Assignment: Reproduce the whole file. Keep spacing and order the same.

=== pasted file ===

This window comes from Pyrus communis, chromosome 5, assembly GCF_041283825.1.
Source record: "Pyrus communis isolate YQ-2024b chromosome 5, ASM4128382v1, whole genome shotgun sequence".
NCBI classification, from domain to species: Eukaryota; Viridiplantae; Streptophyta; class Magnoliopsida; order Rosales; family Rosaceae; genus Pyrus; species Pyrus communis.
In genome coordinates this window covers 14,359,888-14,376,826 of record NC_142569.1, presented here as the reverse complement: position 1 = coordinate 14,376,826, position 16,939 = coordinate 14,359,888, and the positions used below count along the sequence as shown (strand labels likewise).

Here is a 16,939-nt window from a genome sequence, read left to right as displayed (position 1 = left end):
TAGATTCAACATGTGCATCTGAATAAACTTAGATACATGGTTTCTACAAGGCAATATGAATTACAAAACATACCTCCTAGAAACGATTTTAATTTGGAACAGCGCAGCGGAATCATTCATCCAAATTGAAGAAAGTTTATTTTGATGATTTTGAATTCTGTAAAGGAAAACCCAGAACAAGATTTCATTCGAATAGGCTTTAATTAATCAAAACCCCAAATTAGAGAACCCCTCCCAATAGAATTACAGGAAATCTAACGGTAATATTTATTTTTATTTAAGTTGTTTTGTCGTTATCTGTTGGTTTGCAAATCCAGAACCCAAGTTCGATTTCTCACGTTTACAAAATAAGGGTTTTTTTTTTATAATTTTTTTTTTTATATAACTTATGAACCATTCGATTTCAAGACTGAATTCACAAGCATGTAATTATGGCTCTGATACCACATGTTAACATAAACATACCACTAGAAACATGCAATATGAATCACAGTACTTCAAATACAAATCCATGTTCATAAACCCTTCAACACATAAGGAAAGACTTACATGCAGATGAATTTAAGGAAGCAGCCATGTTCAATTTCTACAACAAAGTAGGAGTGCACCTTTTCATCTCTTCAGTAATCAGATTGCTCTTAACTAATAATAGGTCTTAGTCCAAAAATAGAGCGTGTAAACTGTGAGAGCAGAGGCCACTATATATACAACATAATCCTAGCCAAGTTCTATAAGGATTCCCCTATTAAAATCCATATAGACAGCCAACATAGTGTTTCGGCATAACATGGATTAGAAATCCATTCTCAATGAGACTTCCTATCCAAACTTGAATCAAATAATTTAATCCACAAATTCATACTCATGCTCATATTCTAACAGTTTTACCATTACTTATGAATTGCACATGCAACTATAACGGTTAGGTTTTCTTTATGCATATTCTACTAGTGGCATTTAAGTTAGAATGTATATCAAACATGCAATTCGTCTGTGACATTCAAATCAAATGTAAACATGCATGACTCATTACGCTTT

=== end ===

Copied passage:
This window comes from Pyrus communis, chromosome 5, assembly GCF_041283825.1.
Source record: "Pyrus communis isolate YQ-2024b chromosome 5, ASM4128382v1, whole genome shotgun sequence".
NCBI classification, from domain to species: Eukaryota; Viridiplantae; Streptophyta; class Magnoliopsida; order Rosales; family Rosaceae; genus Pyrus; species Pyrus communis.
In genome coordinates this window covers 14,359,888-14,376,826 of record NC_142569.1, presented here as the reverse complement: position 1 = coordinate 14,376,826, position 16,939 = coordinate 14,359,888, and the positions used below count along the sequence as shown (strand labels likewise).

Here is a 16,939-nt window from a genome sequence, read left to right as displayed (position 1 = left end):
TAGATTCAACATGTGCATCTGAATAAACTTAGATACATGGTTTCTACAAGGCAATATGAATTACAAAACATACCTCCTAGAAACGATTTTAATTTGGAACAGCGCAGCGGAATCATTCATCCAAATTGAAGAAAGTTTATTTTGATGATTTTGAATTCTGTAAAGGAAAACCCAGAACAAGATTTCATTCGAATAGGCTTTAATTAATCAAAACCCCAAATTAGAGAACCCCTCCCAATAGAATTACAGGAAATCTAACGGTAATATTTATTTTTATTTAAGTTGTTTTGTCGTTATCTGTTGGTTTGCAAATCCAGAACCCAAGTTCGATTTCTCACGTTTACAAAATAAGGGTTTTTTTTTTATAATTTTTTTTTTTATATAACTTATGAACCATTCGATTTCAAGACTGAATTCACAAGCATGTAATTATGGCTCTGATACCACATGTTAACATAAACATACCACTAGAAACATGCAATATGAATCACAGTACTTCAAATACAAATCCATGTTCATAAACCCTTCAACACATAAGGAAAGACTTACATGCAGATGAATTTAAGGAAGCAGCCATGTTCAATTTCTACAACAAAGTAGGAGTGCACCTTTTCATCTCTTCAGTAATCAGATTGCTCTTAACTAATAATAGGTCTTAGTCCAAAAATAGAGCGTGTAAACTGTGAGAGCAGAGGCCACTATATATACAACATAATCCTAGCCAAGTTCTATAAGGATTCCCCTATTAAAATCCATATAGACAGCCAACATAGTGTTTCGGCATAACATGGATTAGAAATCCATTCTCAATGAGACTTCCTATCCAAACTTGAATCAAATAATTTAATCCACAAATTCATACTCATGCTCATATTCTAACAGTTTTACCATTACTTATGAATTGCACATGCAACTATAACGGTTAGGTTTTCTTTATGCATATTCTACTAGTGGCATTTAAGTTAGAATGTATATCAAACATGCAATTCGTCTGTGACATTCAAATCAAATGTAAACATGCATGACTCATTACGCTTT